Through this, the virus offers us a community ethics. The pandemic shows us how to behave in the right way. This right way – granting the other the space of life – is summarised in the famous Kisuaheli term “Ubuntu”, meaning “you are, therefore I am”. It is the thinking of reciprocity, the thinking that we participate in a collective creating life, that we are collectively responsible for life, not only for ours, but also for that of the others, and for the fecundity of life as such.
The thinking underlying Ubuntu is animism. Animism is the idea that the remainder of the world is not made of mute objects, but of persons. Persons have interests, and needs. They are agents. An animistic approach believes that we need to establish reciprocity with these persons.
4. The family of being(s)
Animism, the cosmology of indigenous peoples, is the most radical form to think and to enact reciprocity among human and non-human persons. To understand the full scope of this radicality, we need to rediscover what animism is. It has suffered a long time of misrepresentation within the western cognitive empire. The idea that naïve “native” humans live in a Hobbesian natural state adulating spirits and demons in trees, rivers, and mountains is a false myth. This misrepresentation stems from projecting the western cognitive mindset on what the so-called “primitive people” are doing, when they, for instance, ritually give thanks to a tree-being. It comes from not getting the radical reciprocity animism is engaged in.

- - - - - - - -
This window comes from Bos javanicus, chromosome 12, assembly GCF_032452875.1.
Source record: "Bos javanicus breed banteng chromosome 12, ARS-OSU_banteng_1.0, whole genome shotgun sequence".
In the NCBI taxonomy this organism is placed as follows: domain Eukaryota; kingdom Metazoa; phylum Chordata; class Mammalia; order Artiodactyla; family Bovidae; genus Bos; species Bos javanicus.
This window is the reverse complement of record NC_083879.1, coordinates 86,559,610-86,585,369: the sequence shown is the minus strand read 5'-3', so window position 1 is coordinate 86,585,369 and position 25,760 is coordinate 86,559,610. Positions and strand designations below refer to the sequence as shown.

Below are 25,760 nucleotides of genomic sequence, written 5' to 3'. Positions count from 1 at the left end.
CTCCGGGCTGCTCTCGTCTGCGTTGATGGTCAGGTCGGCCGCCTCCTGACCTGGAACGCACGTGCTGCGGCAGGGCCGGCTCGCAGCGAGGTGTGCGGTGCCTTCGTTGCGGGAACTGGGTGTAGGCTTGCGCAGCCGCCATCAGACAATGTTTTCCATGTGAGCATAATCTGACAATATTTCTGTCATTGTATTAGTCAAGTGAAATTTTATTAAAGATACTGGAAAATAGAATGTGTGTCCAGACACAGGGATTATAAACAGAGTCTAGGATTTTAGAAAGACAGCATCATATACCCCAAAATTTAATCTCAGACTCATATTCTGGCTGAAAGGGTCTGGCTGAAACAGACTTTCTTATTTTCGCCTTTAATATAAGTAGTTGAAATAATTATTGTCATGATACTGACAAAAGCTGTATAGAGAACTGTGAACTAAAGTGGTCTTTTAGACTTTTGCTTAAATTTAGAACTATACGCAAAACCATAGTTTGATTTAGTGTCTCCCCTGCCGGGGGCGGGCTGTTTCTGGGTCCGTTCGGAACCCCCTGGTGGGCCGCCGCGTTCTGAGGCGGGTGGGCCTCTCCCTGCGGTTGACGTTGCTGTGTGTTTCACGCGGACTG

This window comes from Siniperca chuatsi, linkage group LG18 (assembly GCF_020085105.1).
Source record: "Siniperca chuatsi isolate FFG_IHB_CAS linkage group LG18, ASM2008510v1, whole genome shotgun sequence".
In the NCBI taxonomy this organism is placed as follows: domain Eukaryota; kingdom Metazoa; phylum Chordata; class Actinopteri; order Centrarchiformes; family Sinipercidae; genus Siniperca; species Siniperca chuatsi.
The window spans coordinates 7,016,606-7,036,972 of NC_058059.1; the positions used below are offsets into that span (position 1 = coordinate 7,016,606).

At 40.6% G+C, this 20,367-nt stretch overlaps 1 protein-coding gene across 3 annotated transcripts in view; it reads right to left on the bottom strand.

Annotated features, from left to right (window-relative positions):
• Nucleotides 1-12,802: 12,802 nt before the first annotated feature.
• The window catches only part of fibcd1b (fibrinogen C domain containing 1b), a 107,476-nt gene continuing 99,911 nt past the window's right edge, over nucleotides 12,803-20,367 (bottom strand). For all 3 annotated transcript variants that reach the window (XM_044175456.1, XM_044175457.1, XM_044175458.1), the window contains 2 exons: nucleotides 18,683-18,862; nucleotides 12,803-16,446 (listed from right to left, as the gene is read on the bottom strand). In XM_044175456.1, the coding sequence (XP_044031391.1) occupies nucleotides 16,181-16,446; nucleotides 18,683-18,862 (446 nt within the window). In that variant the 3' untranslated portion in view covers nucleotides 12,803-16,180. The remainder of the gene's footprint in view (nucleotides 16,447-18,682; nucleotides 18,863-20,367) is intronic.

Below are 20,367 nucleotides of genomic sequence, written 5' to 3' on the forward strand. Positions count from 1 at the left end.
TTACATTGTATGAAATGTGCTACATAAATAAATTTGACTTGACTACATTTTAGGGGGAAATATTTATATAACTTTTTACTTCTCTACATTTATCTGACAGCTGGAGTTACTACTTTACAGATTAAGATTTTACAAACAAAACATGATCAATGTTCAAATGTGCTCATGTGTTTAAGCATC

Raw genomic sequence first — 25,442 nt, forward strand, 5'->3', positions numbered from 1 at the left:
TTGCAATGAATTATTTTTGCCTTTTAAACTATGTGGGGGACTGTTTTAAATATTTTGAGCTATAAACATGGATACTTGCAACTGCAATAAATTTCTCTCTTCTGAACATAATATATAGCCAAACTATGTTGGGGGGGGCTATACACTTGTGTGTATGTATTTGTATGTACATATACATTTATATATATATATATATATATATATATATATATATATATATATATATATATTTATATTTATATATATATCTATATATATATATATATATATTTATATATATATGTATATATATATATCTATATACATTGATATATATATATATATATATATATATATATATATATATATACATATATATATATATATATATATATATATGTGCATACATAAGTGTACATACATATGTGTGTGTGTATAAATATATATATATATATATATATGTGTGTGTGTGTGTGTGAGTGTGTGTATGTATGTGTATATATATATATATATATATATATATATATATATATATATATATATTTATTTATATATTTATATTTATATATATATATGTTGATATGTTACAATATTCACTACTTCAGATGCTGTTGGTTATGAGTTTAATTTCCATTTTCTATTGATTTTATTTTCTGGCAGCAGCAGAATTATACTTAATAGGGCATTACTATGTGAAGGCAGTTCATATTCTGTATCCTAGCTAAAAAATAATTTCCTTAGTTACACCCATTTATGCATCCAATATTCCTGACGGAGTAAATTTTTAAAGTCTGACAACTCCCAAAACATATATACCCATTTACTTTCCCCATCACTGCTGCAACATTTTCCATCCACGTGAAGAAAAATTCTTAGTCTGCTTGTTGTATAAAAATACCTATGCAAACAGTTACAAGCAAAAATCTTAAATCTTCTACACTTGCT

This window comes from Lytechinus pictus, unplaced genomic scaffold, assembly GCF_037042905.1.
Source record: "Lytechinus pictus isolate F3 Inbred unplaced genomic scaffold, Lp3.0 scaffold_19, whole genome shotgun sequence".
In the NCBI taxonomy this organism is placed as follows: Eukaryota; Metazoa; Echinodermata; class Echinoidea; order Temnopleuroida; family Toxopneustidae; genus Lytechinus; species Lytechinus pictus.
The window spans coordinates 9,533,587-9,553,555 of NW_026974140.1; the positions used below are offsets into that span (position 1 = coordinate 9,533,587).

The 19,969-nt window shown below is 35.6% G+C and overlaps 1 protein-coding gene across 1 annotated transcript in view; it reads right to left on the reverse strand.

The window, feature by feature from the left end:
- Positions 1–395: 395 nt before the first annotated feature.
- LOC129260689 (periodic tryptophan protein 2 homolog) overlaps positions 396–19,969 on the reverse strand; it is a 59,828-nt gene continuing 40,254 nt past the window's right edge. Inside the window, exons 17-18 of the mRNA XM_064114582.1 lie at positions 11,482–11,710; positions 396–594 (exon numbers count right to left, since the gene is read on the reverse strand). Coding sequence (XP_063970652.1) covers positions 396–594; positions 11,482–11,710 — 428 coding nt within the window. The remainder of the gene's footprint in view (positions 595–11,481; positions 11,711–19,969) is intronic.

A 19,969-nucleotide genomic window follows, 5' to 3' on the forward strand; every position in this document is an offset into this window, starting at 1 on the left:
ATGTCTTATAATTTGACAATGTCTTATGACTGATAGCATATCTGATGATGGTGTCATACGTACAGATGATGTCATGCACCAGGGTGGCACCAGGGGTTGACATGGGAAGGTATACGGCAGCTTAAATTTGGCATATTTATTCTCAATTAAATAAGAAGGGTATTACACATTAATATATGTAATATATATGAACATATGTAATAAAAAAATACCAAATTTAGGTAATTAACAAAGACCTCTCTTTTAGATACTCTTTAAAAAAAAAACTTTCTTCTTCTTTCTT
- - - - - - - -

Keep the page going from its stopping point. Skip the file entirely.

Through regarding colonial knowledge as surpreme, we have unlearned what ecological knowledges and alternative worldviews entail. A central principle of this knowledge is that it is not actually about knowing in a western sense, but about sharing a world. Animism accepts that all beings co-create a world that is continuously producing life, and takes responsibility to keep this cosmic fecundity going. It understands the cosmos not as made up of things, but of agents, which all resemble humans in the fact that they, like us, crave for life, express their needs, and are required to interact with one another.